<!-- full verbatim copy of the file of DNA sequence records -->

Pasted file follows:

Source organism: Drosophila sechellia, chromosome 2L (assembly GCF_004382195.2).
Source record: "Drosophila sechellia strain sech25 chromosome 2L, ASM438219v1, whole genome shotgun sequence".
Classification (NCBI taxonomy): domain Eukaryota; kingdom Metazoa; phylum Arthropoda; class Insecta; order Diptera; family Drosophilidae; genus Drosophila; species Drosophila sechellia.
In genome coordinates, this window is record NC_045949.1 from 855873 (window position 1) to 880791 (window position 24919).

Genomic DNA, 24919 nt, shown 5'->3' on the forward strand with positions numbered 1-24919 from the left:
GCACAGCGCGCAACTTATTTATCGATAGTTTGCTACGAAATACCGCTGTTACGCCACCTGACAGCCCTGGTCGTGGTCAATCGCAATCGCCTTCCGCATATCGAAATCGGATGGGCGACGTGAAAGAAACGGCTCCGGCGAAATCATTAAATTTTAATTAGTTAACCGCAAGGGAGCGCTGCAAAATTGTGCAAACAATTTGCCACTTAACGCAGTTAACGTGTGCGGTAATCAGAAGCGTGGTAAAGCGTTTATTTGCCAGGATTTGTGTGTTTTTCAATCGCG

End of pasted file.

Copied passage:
Source organism: Drosophila sechellia, chromosome 2L (assembly GCF_004382195.2).
Source record: "Drosophila sechellia strain sech25 chromosome 2L, ASM438219v1, whole genome shotgun sequence".
Classification (NCBI taxonomy): domain Eukaryota; kingdom Metazoa; phylum Arthropoda; class Insecta; order Diptera; family Drosophilidae; genus Drosophila; species Drosophila sechellia.
In genome coordinates, this window is record NC_045949.1 from 855873 (window position 1) to 880791 (window position 24919).

Genomic DNA, 24919 nt, shown 5'->3' on the forward strand with positions numbered 1-24919 from the left:
GCACAGCGCGCAACTTATTTATCGATAGTTTGCTACGAAATACCGCTGTTACGCCACCTGACAGCCCTGGTCGTGGTCAATCGCAATCGCCTTCCGCATATCGAAATCGGATGGGCGACGTGAAAGAAACGGCTCCGGCGAAATCATTAAATTTTAATTAGTTAACCGCAAGGGAGCGCTGCAAAATTGTGCAAACAATTTGCCACTTAACGCAGTTAACGTGTGCGGTAATCAGAAGCGTGGTAAAGCGTTTATTTGCCAGGATTTGTGTGTTTTTCAATCGCG